One of Béla Bartók's most dazzling works, The Miraculous Mandarin is less convincing in the composer's arrangement for two pianos than it is in its original orchestral version. This ballet's effectiveness lies in the moodiness of the orchestration and the fantastic combinations of timbres that make it so violently colorful and evocative. The two-piano format still shows the brilliance of Bartók's composition, albeit somewhat abstractly, and demonstrates his skill in making The Miraculous Mandarin's myriad notes lie under 20 fingers. But without the resources of the full orchestra, climaxes seem weaker, dissonances more abrasive, complex rhythms more cumbersome, and textures more tangled and confused, especially in the densest passages where the pianos' monochromaticism does little to differentiate parts. These disadvantages are mitigated somewhat in this faithful performance by Ákos Hernádi and Károly Mocsári, who play with sensitivity and awareness of the orchestral effects Bartók attempted to translate to the keyboard. Yet all through their performance, the two-piano version seems pale and inadequate, and the superiority of the orchestral original is apparent at every turn. Even so, this transcription has a practical value because it can conveniently be programmed with the Sonata for two pianos and percussion, a work Bartók composed in 1937 for himself and his wife Ditta Pasztory. This is a virtuoso vehicle that works from beginning to end because it was intended for these instruments, and as played by Hernádi, Mocsári, and percussionists Franz Lang and Jochen Schorer, all the effects are executed with great precision and maximum force. Haenssler's reproduction is clear and vivid, which aids both performances, but especially gives The Miraculous Mandarin the separation and concentrated sound it needs to be coherent.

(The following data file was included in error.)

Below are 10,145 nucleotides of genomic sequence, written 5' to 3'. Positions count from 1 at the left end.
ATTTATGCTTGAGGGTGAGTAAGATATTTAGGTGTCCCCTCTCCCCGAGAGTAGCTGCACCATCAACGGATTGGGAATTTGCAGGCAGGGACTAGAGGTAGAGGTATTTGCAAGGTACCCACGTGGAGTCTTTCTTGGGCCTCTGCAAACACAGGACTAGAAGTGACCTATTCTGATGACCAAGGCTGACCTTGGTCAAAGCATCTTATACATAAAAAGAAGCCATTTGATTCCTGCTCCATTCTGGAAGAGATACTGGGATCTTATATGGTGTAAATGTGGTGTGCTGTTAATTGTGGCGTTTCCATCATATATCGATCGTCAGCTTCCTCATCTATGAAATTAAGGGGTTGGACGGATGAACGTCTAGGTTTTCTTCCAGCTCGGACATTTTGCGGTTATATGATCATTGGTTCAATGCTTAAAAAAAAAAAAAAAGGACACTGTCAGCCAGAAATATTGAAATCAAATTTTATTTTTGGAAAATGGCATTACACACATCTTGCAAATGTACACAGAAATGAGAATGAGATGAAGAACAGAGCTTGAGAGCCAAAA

AllMusic Review by Blair Sanderson
|The Miraculous Mandarin, pantomime in 1 act for piano, 4 hands (arranged by Bartók), Sz. 73, BB 82|
|Sonata for 2 pianos & 2 percussion, Sz. 110, BB 15|